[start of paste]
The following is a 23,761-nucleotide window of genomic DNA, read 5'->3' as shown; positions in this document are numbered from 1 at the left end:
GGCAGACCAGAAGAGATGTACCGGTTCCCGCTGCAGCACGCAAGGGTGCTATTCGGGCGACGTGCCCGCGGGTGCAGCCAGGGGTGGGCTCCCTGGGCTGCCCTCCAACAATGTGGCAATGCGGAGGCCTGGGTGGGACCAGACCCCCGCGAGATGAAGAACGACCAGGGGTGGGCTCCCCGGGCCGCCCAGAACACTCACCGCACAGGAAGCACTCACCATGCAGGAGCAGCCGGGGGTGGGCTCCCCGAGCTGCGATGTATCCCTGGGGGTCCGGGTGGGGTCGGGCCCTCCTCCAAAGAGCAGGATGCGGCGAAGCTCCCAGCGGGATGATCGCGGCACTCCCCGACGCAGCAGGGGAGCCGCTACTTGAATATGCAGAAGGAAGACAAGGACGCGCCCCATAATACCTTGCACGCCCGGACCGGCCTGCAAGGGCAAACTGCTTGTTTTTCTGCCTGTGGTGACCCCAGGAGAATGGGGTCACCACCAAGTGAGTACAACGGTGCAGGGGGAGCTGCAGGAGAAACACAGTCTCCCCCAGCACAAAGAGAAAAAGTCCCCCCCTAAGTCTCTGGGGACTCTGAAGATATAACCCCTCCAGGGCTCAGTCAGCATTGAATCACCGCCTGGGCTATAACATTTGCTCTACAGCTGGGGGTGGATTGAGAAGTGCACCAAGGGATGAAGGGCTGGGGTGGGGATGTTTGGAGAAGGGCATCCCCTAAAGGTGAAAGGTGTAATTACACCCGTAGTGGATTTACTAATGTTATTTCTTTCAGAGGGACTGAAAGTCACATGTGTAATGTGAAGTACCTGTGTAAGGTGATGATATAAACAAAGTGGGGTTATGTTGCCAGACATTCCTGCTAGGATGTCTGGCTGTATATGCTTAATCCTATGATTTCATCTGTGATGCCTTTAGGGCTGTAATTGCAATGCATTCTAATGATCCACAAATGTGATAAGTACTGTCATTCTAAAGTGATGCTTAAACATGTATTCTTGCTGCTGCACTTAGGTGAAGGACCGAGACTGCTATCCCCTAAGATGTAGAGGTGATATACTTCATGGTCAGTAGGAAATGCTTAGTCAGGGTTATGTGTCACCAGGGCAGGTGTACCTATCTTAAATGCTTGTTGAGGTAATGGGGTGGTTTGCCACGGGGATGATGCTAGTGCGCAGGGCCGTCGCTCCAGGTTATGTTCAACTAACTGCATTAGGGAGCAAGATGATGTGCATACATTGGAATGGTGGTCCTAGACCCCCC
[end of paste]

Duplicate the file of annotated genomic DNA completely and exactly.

The following is a 23,761-nucleotide window of genomic DNA, read 5'->3' as shown; positions in this document are numbered from 1 at the left end:
GGCAGACCAGAAGAGATGTACCGGTTCCCGCTGCAGCACGCAAGGGTGCTATTCGGGCGACGTGCCCGCGGGTGCAGCCAGGGGTGGGCTCCCTGGGCTGCCCTCCAACAATGTGGCAATGCGGAGGCCTGGGTGGGACCAGACCCCCGCGAGATGAAGAACGACCAGGGGTGGGCTCCCCGGGCCGCCCAGAACACTCACCGCACAGGAAGCACTCACCATGCAGGAGCAGCCGGGGGTGGGCTCCCCGAGCTGCGATGTATCCCTGGGGGTCCGGGTGGGGTCGGGCCCTCCTCCAAAGAGCAGGATGCGGCGAAGCTCCCAGCGGGATGATCGCGGCACTCCCCGACGCAGCAGGGGAGCCGCTACTTGAATATGCAGAAGGAAGACAAGGACGCGCCCCATAATACCTTGCACGCCCGGACCGGCCTGCAAGGGCAAACTGCTTGTTTTTCTGCCTGTGGTGACCCCAGGAGAATGGGGTCACCACCAAGTGAGTACAACGGTGCAGGGGGAGCTGCAGGAGAAACACAGTCTCCCCCAGCACAAAGAGAAAAAGTCCCCCCCTAAGTCTCTGGGGACTCTGAAGATATAACCCCTCCAGGGCTCAGTCAGCATTGAATCACCGCCTGGGCTATAACATTTGCTCTACAGCTGGGGGTGGATTGAGAAGTGCACCAAGGGATGAAGGGCTGGGGTGGGGATGTTTGGAGAAGGGCATCCCCTAAAGGTGAAAGGTGTAATTACACCCGTAGTGGATTTACTAATGTTATTTCTTTCAGAGGGACTGAAAGTCACATGTGTAATGTGAAGTACCTGTGTAAGGTGATGATATAAACAAAGTGGGGTTATGTTGCCAGACATTCCTGCTAGGATGTCTGGCTGTATATGCTTAATCCTATGATTTCATCTGTGATGCCTTTAGGGCTGTAATTGCAATGCATTCTAATGATCCACAAATGTGATAAGTACTGTCATTCTAAAGTGATGCTTAAACATGTATTCTTGCTGCTGCACTTAGGTGAAGGACCGAGACTGCTATCCCCTAAGATGTAGAGGTGATATACTTCATGGTCAGTAGGAAATGCTTAGTCAGGGTTATGTGTCACCAGGGCAGGTGTACCTATCTTAAATGCTTGTTGAGGTAATGGGGTGGTTTGCCACGGGGATGATGCTAGTGCGCAGGGCCGTCGCTCCAGGTTATGTTCAACTAACTGCATTAGGGAGCAAGATGATGTGCATACATTGGAATGGTGGTCCTAGACCCCCC